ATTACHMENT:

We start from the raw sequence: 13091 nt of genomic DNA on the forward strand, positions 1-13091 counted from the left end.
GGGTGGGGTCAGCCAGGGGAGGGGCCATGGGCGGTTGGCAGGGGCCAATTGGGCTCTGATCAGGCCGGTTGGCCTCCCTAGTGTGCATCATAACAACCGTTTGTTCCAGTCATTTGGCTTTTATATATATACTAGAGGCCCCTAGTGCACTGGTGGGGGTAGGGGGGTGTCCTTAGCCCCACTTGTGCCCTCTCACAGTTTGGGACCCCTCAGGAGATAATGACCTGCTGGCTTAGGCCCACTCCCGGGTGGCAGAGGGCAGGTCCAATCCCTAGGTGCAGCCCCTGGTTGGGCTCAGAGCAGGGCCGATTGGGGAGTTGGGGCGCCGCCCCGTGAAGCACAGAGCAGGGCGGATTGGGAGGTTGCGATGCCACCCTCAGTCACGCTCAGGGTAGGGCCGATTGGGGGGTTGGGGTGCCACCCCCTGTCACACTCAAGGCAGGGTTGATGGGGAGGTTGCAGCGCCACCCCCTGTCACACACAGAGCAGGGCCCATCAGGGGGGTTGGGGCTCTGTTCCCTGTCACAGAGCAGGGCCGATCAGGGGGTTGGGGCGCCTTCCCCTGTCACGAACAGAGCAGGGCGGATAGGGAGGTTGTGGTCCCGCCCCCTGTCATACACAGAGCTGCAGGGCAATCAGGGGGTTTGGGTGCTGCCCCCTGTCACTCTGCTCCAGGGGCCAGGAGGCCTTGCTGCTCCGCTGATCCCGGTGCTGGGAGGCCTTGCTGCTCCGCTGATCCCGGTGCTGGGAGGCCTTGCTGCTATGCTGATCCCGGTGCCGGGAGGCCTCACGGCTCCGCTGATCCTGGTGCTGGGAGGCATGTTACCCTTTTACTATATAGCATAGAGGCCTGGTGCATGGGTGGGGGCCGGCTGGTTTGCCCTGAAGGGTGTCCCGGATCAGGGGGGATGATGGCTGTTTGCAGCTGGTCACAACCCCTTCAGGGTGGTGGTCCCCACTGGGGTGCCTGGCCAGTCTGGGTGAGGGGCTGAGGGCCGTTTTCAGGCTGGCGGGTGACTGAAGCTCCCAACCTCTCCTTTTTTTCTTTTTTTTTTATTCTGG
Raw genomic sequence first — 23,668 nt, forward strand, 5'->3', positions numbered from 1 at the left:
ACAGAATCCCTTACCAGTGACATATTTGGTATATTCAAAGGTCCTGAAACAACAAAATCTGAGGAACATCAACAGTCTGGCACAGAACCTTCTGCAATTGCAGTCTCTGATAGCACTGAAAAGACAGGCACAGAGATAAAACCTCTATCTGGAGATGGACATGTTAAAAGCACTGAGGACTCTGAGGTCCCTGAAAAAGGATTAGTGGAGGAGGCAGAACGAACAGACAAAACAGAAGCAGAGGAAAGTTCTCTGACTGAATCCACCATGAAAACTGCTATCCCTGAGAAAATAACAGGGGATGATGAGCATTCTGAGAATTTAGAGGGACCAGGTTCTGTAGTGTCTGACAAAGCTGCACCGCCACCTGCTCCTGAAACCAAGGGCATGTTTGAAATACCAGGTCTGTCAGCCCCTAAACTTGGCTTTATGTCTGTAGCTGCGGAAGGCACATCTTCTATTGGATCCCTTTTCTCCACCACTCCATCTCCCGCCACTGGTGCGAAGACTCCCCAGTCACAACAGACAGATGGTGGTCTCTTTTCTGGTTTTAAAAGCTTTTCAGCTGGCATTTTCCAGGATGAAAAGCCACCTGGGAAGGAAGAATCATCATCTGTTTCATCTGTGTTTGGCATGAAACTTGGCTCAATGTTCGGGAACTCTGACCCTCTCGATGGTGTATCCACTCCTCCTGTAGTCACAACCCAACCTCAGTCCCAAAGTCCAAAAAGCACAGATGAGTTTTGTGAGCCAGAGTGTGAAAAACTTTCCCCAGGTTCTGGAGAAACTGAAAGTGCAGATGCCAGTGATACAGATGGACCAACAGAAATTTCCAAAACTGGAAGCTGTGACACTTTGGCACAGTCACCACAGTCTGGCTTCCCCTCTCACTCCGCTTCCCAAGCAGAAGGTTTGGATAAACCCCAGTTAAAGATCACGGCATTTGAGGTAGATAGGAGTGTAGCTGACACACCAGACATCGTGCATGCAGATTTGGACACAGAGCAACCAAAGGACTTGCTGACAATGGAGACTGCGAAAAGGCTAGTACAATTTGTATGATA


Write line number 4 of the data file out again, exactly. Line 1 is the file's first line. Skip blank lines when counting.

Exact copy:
ACAGAATCCCTTACCAGTGACATATTTGGTATATTCAAAGGTCCTGAAACAACAAAATCTGAGGAACATCAACAGTCTGGCACAGAACCTTCTGCAATTGCAGTCTCTGATAGCACTGAAAAGACAGGCACAGAGATAAAACCTCTATCTGGAGATGGACATGTTAAAAGCACTGAGGACTCTGAGGTCCCTGAAAAAGGATTAGTGGAGGAGGCAGAACGAACAGACAAAACAGAAGCAGAGGAAAGTTCTCTGACTGAATCCACCATGAAAACTGCTATCCCTGAGAAAATAACAGGGGATGATGAGCATTCTGAGAATTTAGAGGGACCAGGTTCTGTAGTGTCTGACAAAGCTGCACCGCCACCTGCTCCTGAAACCAAGGGCATGTTTGAAATACCAGGTCTGTCAGCCCCTAAACTTGGCTTTATGTCTGTAGCTGCGGAAGGCACATCTTCTATTGGATCCCTTTTCTCCACCACTCCATCTCCCGCCACTGGTGCGAAGACTCCCCAGTCACAACAGACAGATGGTGGTCTCTTTTCTGGTTTTAAAAGCTTTTCAGCTGGCATTTTCCAGGATGAAAAGCCACCTGGGAAGGAAGAATCATCATCTGTTTCATCTGTGTTTGGCATGAAACTTGGCTCAATGTTCGGGAACTCTGACCCTCTCGATGGTGTATCCACTCCTCCTGTAGTCACAACCCAACCTCAGTCCCAAAGTCCAAAAAGCACAGATGAGTTTTGTGAGCCAGAGTGTGAAAAACTTTCCCCAGGTTCTGGAGAAACTGAAAGTGCAGATGCCAGTGATACAGATGGACCAACAGAAATTTCCAAAACTGGAAGCTGTGACACTTTGGCACAGTCACCACAGTCTGGCTTCCCCTCTCACTCCGCTTCCCAAGCAGAAGGTTTGGATAAACCCCAGTTAAAGATCACGGCATTTGAGGTAGATAGGAGTGTAGCTGACACACCAGACATCGTGCATGCAGATTTGGACACAGAGCAACCAAAGGACTTGCTGACAATGGAGACTGCGAAAAGGCTAGTACAATTTGTATGATA